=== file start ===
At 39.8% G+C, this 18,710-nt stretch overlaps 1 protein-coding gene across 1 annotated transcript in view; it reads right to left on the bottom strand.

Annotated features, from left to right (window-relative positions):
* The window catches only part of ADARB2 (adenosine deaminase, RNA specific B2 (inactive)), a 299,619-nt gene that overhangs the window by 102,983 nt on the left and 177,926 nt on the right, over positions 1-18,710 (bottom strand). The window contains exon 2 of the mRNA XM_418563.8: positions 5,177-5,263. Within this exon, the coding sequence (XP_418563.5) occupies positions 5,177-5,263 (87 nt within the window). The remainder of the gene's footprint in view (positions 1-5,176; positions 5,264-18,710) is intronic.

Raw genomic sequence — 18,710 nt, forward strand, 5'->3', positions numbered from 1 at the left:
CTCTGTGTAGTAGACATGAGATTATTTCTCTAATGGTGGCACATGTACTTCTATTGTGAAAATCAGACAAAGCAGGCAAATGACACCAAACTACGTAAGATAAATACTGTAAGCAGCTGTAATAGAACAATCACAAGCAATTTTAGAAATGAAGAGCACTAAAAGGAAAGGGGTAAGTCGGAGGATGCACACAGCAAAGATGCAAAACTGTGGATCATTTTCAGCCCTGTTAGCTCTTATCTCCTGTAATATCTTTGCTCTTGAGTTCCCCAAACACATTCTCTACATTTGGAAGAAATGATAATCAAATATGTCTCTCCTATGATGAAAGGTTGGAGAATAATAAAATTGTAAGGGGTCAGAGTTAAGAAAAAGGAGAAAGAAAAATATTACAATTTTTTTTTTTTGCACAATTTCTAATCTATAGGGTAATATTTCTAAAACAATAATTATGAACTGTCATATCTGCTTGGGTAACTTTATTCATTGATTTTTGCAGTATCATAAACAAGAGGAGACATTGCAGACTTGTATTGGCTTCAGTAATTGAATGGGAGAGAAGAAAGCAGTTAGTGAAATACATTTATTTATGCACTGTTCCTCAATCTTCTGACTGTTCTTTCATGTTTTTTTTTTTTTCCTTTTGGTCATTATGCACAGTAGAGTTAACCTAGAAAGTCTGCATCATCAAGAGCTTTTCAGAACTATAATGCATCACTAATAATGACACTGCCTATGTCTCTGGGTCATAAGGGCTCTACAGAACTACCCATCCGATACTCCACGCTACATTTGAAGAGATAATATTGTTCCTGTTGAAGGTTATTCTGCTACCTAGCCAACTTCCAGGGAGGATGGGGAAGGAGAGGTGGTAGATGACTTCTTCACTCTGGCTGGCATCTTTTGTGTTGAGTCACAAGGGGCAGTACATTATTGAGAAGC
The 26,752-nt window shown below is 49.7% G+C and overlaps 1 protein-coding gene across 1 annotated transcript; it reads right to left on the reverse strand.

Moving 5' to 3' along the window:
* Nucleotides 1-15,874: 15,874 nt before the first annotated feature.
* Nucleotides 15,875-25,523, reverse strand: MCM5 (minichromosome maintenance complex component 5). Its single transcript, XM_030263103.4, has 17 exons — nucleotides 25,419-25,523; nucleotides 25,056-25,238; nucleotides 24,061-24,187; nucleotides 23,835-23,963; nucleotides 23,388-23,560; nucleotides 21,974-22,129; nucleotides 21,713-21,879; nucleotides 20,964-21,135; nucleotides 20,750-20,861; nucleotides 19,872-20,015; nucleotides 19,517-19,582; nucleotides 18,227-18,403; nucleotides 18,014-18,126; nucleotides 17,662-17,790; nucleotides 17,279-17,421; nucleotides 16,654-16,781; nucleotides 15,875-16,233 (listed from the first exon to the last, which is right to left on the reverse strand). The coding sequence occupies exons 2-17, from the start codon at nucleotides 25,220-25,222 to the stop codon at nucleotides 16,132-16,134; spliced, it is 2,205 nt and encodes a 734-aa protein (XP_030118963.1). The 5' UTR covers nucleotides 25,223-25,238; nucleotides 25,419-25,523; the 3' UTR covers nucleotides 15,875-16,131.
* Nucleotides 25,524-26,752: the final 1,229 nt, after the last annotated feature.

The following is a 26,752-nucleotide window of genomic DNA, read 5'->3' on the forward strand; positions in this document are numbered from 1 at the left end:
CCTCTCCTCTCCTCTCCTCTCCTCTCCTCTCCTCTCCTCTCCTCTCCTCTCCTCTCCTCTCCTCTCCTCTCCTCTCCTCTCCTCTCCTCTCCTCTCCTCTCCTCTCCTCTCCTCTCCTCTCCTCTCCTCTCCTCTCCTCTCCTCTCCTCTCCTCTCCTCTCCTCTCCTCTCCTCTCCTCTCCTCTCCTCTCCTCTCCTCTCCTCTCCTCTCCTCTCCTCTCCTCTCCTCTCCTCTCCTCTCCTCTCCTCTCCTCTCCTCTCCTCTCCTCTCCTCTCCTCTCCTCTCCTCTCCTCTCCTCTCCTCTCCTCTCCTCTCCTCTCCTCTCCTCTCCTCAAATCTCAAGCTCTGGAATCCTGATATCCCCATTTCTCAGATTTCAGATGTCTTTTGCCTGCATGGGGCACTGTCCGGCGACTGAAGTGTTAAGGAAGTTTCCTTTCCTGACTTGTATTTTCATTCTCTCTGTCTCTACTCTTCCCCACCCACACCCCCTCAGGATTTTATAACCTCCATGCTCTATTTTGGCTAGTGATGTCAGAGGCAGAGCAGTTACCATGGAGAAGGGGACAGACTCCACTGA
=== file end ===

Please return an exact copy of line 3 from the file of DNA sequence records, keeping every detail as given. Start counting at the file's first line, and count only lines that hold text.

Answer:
* The window catches only part of ADARB2 (adenosine deaminase, RNA specific B2 (inactive)), a 299,619-nt gene that overhangs the window by 102,983 nt on the left and 177,926 nt on the right, over positions 1-18,710 (bottom strand). The window contains exon 2 of the mRNA XM_418563.8: positions 5,177-5,263. Within this exon, the coding sequence (XP_418563.5) occupies positions 5,177-5,263 (87 nt within the window). The remainder of the gene's footprint in view (positions 1-5,176; positions 5,264-18,710) is intronic.